The day after Labor Day, 36 of these defendants were arraigned before judges at the Central Division of the Boston Municipal Court.  As the Suffolk County District Attorney, Rachel Rollins’ job is to prosecute those defendants for the crimes they were charged with – many of which were serious, violent crimes that seriously threatened public safety.  Shockingly – but then again, not so shockingly at all, given Rollins’ public actions the past nine months she has so unfittingly occupied this office – she instructed her line Assistant DA’s to file motions to dismiss most of these cases.  Yes, you read that correctly – dismiss them.  Still in disbelief?  It’s quite true.   One would expect this action from a defense attorney – either public defender or private attorney – but not from the District Attorney that was elected to prosecute cases – especially cases involving violence, such as these.

Two judges at the Boston Municipal Court heard these motions to dismiss – Judge Richard Sinnott and Judge Thomas Horgan.  Both denied the DA’s motions to dismiss.  However, the Commonwealth (prosecutor) is not without procedural options at that point:  He/she can then file what is called a “nolle prosequi”, which is Latin for essentially saying “The Commonwealth chooses not to prosecute this case.”  At that point, the judge has no option but to effectively cease the prosecution of the case, so long as the prosecutor files an accompanying statement outlining his or her reasons for filing a nolle prosequi. That is required per M.G.L Ch. 277, § 70A (30 MASS. PRACTICE SERIES (Smith) § 857 (1970, Supp.1978), but a judge is required to act accordingly once a nolle prosequi has been filed by a prosecutor.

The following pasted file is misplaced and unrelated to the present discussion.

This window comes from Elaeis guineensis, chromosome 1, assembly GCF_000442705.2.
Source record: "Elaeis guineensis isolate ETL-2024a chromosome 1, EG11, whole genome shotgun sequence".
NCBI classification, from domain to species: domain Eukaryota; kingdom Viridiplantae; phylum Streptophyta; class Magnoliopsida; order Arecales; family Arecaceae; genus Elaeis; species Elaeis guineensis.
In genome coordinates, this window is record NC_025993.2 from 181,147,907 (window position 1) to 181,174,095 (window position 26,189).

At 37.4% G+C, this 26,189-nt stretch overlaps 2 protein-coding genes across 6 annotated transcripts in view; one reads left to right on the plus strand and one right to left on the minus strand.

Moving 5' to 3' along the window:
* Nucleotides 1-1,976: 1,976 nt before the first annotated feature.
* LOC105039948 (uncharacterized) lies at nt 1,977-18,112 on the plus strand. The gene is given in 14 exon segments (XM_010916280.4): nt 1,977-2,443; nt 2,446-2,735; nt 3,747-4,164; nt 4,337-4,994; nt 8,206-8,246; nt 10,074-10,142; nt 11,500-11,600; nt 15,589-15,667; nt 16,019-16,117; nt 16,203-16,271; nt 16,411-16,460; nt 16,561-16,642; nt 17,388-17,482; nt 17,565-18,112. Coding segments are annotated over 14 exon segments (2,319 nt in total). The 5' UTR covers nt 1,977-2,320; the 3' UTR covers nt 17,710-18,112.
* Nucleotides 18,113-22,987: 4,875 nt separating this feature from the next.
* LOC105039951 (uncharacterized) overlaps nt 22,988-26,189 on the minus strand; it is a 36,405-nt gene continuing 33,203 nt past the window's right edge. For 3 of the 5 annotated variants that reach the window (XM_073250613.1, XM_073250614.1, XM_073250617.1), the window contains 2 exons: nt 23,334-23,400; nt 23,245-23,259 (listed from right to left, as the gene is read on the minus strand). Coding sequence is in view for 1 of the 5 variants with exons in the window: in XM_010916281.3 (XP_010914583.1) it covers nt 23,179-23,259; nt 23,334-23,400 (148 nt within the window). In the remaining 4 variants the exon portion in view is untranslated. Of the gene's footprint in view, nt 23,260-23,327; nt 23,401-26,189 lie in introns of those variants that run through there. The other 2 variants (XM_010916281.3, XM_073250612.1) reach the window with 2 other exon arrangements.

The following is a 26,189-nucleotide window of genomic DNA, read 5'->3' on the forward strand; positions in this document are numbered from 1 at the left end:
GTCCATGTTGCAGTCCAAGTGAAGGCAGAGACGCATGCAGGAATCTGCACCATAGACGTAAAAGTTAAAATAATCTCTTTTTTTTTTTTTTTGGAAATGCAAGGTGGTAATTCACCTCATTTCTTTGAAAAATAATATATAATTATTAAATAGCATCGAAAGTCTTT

However, prior to the filing of a nolle prosequi, a judge may hav ethe authority to deny a prosecutor’s motion to dismiss.  Judge Richard Sinnott did just that on several of the cases that Rollins’ staff attempted to dismiss.  In my view as a Massachusetts criminal defense attorney, Judge Sinnot did the right thing:  Many of these defendants had been accused of publicly violent and disturbing criminal offenses.  It is the DA’s job to prosecute those cases.  As a Massachusetts criminal defense attorney, let me make the following very clearEach of those defendants should (must) then receive a zealous and vigorous defense – there is zero dispute about that.  And with a good defense, at the conclusion of those cases, one or more of them might result in acquittals – but those cases resulting from this horrid riot last week should have been prosecuted, nonetheless.  The obvious reason why?  To protect the public safety, serve the public interests, and send a message to others who would be prone to commit such crimes, that public safety and criminal justice will be enforced:  That people cannot commit violent acts against the law, and walk away ‘scott-free’.  That these obvious reasons even need to be said, is disturbing.